Of course, that’s not to say privacy legislation doesn’t have its place in setting minimum standards. It does. At the moment, the majority of countries have no data protection rules at all. And where legislation does exist, it’s typically a hotchpotch of different regimes. In America, for example, privacy is largely the responsibility of the different states – so there are effectively 50 different approaches to the problem. The European Union by contrast has developed common standards, but as the UK’s own regulator has acknowledged these are often complex and inflexible.

In any event, privacy rules in one country, no matter how well designed, are of limited use now that personal data can zip several times around the world in a matter of seconds. Think about a routine credit card transaction – this can involve six or more separate countries once the location of customer service and data centres are taken into account.

The lack of agreed global privacy standards has two potentially damaging consequences. First, it results in the loss of effective privacy protections for individuals. How can consumers be certain their data is safe, wherever it might be located? Second, it creates uncertainty for business, which can restrict economic activity. How does a company, especially one with global operations, know what standards of data protection to apply in all the different markets where it operates?

That’s why Google is today calling for a new, more co-ordinated approach to data protection by the international community. Developing global privacy standards will not be easy – but it’s not entirely new ground. The Organization for Economic Co-operation and Development produced its Guidelines on the Protection of Privacy and Trans-border Flows of Personal Data as far back as 1980.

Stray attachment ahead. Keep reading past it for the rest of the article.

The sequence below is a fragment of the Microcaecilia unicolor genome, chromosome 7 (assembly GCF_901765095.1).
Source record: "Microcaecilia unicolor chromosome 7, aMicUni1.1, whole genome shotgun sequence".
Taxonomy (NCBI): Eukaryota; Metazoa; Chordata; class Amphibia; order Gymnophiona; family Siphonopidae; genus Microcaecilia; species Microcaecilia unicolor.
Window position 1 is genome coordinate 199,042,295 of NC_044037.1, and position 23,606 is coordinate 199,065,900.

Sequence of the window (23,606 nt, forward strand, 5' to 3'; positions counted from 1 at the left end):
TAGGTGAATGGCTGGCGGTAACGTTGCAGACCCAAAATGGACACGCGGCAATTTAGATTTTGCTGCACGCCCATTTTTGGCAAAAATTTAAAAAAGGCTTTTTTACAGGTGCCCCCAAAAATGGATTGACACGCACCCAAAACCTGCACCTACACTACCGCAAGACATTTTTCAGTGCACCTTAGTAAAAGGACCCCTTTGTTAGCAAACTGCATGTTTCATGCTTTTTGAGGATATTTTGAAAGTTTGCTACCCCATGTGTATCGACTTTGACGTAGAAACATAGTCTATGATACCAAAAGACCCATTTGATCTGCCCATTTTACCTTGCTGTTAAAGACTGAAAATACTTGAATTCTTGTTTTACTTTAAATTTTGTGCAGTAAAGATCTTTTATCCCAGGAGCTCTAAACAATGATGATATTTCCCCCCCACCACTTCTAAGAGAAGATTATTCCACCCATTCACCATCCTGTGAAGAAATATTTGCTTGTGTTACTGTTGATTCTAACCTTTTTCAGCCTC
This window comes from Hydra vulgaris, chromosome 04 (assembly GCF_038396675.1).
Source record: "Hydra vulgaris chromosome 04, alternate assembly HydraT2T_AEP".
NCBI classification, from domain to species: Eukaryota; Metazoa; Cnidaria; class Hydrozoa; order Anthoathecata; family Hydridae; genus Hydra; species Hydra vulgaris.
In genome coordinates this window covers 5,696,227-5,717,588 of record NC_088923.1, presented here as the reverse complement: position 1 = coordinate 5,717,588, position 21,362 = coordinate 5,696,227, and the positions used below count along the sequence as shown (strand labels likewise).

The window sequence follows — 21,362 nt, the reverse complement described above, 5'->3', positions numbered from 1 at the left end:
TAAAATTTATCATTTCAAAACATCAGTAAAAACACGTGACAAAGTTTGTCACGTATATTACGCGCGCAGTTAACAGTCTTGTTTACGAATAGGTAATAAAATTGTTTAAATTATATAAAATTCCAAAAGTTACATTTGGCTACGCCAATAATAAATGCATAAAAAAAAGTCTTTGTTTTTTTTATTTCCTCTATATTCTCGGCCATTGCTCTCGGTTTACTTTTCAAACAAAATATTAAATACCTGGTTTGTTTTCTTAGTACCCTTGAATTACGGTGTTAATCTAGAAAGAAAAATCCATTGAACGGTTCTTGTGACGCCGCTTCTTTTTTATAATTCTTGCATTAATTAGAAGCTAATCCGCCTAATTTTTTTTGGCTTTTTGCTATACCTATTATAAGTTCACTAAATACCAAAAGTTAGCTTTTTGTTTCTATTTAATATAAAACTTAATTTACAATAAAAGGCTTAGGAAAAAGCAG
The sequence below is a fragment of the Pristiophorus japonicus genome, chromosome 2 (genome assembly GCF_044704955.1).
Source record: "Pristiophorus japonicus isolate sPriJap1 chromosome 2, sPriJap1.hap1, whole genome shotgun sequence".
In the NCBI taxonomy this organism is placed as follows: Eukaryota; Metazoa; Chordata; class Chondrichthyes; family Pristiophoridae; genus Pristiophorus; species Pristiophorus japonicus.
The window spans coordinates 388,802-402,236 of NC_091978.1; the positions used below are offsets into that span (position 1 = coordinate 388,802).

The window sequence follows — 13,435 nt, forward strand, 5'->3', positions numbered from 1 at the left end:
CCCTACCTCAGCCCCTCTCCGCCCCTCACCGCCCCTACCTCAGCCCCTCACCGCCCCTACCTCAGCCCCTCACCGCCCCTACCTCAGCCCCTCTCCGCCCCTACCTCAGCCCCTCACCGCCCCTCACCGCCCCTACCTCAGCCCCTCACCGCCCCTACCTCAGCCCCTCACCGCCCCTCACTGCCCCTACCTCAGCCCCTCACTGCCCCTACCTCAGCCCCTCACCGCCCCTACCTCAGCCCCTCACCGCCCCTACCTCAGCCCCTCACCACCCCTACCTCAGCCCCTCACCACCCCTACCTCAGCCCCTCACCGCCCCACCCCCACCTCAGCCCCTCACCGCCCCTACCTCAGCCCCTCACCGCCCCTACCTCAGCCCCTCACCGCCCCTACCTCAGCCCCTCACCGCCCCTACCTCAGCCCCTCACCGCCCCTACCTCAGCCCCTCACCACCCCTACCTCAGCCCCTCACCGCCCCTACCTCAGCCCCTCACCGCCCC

More encouragingly recent initiatives in this area by the United Nations, the Asian-Pacific Economic Co-operation Forum and the International Privacy Commissioners’ Conference have all focussed on the need for common data protection principles. For individuals such principles would increase transparency and consumer choice, helping people to make informed decisions about the services they use as well as reducing the need for additional regulation. For business, agreed standards would mean being able to work within one clear framework, rather than the dozens that exist today. This would help stimulate innovation. And for governments, a common approach would help dramatically improve the flow of data between countries, promoting trade and commerce.

The speed and scale of the digital revolution has been so great that few of us can remember how life was before we had the ability to communicate, trade or search for information 24-hours a day, seven days a week. And the benefits have been so great that most people who do recall our analogue past would never want to return to the old days. The task we now face is twofold: to build trust by preventing abuse and to enable future innovation. Global privacy standards are central to achieving these goals. For the sake of economic prosperity, good governance and individual liberty, we must step up our efforts to implement them.